Why 'Inferno' will make a better movie than 'The Lost Symbol'
Sony has announced the release of Inferno as the next film adaptation based on author Dan Brown's Robert Langdon series. EW has confirmed the Deadline report that Inferno will mark the return of Ron Howard as director and Tom Hanks as symbologist/art historian/accidental adventurer Robert Langdon. The film will also be written by Angels & Demons' scribe David Koepp. But the Florence-set thriller — and pseudo travel guide — is the fourth book in the Langdon saga, meaning that the development of The Lost Symbol film adaptation will be put on the back-burner.
Howard previously announced that he would produce but not direct The Lost Symbol, instead focusing on the racing movie Rush. With Rush speeding onto screens Sept. 27, Howard will bypass the Washington, D.C.-set work, originally scheduled to be adapted by Game Change's Danny Strong, for the film version of Brown's latest novel, released May 15. Although on the surface, this decision may seem odd or detrimental to the franchise, it may be the best decision Howard could have made.
Focusing on the mysterious Masons and their intimate connection with America's founding fathers, a potential Lost Symbol movie would tread familiar territory. The Lost Symbol is Dan Brown's National Treasure, which itself is Jerry Bruckheimer's The Da Vinci Code. It's Dan Brown's ripoff on a ripoff of himself. Inferno is a classic Robert Langdon adventure — a picturesque European locale, shady secret organizations, and a criminal mastermind's carefully plotted puzzle for the hero and his beautiful companion to decode.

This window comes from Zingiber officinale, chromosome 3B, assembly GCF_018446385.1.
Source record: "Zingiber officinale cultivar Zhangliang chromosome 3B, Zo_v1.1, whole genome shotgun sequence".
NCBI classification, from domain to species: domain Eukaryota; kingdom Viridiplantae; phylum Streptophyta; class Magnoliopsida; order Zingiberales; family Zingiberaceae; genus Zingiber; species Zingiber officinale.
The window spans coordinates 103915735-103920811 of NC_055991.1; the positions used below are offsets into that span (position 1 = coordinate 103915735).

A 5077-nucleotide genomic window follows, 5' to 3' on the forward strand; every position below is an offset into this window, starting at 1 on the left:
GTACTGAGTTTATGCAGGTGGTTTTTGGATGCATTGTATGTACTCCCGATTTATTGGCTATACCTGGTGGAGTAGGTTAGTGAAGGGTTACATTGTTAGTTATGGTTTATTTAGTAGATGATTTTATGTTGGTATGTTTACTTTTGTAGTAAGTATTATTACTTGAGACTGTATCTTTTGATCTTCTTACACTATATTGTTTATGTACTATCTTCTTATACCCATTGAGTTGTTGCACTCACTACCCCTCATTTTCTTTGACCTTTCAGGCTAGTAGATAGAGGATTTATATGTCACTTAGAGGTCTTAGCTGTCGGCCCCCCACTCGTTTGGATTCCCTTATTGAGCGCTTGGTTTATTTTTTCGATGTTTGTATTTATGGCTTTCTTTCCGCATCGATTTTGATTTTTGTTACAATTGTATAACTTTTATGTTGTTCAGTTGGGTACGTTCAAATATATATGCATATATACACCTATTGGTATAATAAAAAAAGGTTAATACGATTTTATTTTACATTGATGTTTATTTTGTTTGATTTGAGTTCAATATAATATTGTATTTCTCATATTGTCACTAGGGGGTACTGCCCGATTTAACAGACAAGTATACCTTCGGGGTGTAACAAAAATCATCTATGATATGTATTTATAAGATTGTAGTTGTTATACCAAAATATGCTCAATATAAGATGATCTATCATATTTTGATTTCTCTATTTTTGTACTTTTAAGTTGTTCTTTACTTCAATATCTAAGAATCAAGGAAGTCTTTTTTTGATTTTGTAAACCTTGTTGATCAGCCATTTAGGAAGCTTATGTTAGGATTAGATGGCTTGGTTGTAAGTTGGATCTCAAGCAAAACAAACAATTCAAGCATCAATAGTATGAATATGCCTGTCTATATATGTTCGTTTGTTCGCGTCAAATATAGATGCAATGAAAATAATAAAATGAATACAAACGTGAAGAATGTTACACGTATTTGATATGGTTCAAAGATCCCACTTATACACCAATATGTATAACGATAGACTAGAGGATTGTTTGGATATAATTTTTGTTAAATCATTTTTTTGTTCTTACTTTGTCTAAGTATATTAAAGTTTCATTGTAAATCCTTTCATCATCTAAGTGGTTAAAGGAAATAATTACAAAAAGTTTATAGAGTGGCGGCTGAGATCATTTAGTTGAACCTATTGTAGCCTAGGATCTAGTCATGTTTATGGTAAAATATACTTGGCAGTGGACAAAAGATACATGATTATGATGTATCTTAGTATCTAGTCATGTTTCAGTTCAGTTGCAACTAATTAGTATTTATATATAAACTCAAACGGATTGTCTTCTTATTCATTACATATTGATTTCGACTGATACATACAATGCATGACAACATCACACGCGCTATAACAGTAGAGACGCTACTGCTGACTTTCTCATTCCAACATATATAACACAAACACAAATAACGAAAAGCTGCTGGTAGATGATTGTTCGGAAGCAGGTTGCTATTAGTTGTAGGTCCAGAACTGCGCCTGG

We get it — the Masons were weird but influential. American money has a strange pyramid and other symbology on it. Government buildings were built in a neo-classical style for a reason. That does not a compelling action movie make — at least one sans Nicolas Cage. One of the most exciting moments from The Lost Symbol is a chase scene that occurs in absolute darkness. A blank screen is not very conducive to a captivating thriller.
On the other hand, Inferno has the potential to be a serviceable sequel in Howard's Da Vinci Code franchise. The book includes colorful characters that could lead to juicy acting roles like the Lisbeth Salander-esque Vayentha the assassin, blond and beautiful former child genius Sienna, and awesomely crazy billionaire biochemist Bertrand Zobrist. Plus, Americans love visiting Europe — and who wouldn't want a "tour" of historical Florentine hot spots at just the cost of a movie ticket?
Inferno is slated to premiere Dec. 18, 2015.
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